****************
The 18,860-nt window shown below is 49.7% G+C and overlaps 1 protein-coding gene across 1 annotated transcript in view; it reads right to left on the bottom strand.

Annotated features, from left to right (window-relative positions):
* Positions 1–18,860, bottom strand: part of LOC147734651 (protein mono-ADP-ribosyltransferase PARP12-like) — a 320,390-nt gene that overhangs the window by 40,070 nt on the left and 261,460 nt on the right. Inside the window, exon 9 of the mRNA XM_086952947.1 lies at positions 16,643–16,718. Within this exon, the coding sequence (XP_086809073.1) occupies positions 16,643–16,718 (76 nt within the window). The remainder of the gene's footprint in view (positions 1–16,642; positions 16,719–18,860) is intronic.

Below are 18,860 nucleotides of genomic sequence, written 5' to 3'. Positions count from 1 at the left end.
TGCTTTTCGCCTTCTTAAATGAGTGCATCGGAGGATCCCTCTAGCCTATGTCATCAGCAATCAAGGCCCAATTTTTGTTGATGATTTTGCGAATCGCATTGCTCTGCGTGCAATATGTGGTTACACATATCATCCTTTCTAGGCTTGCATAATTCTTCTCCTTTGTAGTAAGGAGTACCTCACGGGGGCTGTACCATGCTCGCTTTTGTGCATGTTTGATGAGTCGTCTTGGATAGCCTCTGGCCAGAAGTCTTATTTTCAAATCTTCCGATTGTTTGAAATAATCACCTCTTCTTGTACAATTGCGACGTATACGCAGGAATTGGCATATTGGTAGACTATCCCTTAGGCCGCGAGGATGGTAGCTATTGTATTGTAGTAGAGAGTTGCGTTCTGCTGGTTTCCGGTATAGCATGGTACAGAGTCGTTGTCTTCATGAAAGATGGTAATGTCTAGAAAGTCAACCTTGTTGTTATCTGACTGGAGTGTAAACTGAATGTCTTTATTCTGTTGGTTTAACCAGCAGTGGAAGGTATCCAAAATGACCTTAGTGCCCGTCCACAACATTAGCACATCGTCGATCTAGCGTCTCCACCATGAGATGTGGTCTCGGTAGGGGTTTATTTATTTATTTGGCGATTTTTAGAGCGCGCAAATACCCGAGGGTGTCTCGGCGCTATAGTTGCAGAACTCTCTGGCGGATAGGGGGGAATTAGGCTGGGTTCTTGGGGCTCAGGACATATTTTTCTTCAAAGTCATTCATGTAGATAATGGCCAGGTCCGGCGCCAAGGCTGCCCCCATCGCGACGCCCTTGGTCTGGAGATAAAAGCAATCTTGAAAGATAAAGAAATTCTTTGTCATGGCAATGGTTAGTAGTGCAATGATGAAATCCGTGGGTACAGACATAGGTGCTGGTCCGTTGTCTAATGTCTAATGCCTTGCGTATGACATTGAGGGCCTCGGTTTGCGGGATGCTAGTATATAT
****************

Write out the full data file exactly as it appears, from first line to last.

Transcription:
The 18,860-nt window shown below is 49.7% G+C and overlaps 1 protein-coding gene across 1 annotated transcript in view; it reads right to left on the bottom strand.

Annotated features, from left to right (window-relative positions):
* Positions 1–18,860, bottom strand: part of LOC147734651 (protein mono-ADP-ribosyltransferase PARP12-like) — a 320,390-nt gene that overhangs the window by 40,070 nt on the left and 261,460 nt on the right. Inside the window, exon 9 of the mRNA XM_086952947.1 lies at positions 16,643–16,718. Within this exon, the coding sequence (XP_086809073.1) occupies positions 16,643–16,718 (76 nt within the window). The remainder of the gene's footprint in view (positions 1–16,642; positions 16,719–18,860) is intronic.

Below are 18,860 nucleotides of genomic sequence, written 5' to 3'. Positions count from 1 at the left end.
TGCTTTTCGCCTTCTTAAATGAGTGCATCGGAGGATCCCTCTAGCCTATGTCATCAGCAATCAAGGCCCAATTTTTGTTGATGATTTTGCGAATCGCATTGCTCTGCGTGCAATATGTGGTTACACATATCATCCTTTCTAGGCTTGCATAATTCTTCTCCTTTGTAGTAAGGAGTACCTCACGGGGGCTGTACCATGCTCGCTTTTGTGCATGTTTGATGAGTCGTCTTGGATAGCCTCTGGCCAGAAGTCTTATTTTCAAATCTTCCGATTGTTTGAAATAATCACCTCTTCTTGTACAATTGCGACGTATACGCAGGAATTGGCATATTGGTAGACTATCCCTTAGGCCGCGAGGATGGTAGCTATTGTATTGTAGTAGAGAGTTGCGTTCTGCTGGTTTCCGGTATAGCATGGTACAGAGTCGTTGTCTTCATGAAAGATGGTAATGTCTAGAAAGTCAACCTTGTTGTTATCTGACTGGAGTGTAAACTGAATGTCTTTATTCTGTTGGTTTAACCAGCAGTGGAAGGTATCCAAAATGACCTTAGTGCCCGTCCACAACATTAGCACATCGTCGATCTAGCGTCTCCACCATGAGATGTGGTCTCGGTAGGGGTTTATTTATTTATTTGGCGATTTTTAGAGCGCGCAAATACCCGAGGGTGTCTCGGCGCTATAGTTGCAGAACTCTCTGGCGGATAGGGGGGAATTAGGCTGGGTTCTTGGGGCTCAGGACATATTTTTCTTCAAAGTCATTCATGTAGATAATGGCCAGGTCCGGCGCCAAGGCTGCCCCCATCGCGACGCCCTTGGTCTGGAGATAAAAGCAATCTTGAAAGATAAAGAAATTCTTTGTCATGGCAATGGTTAGTAGTGCAATGATGAAATCCGTGGGTACAGACATAGGTGCTGGTCCGTTGTCTAATGTCTAATGCCTTGCGTATGACATTGAGGGCCTCGGTTTGCGGGATGCTAGTATATAT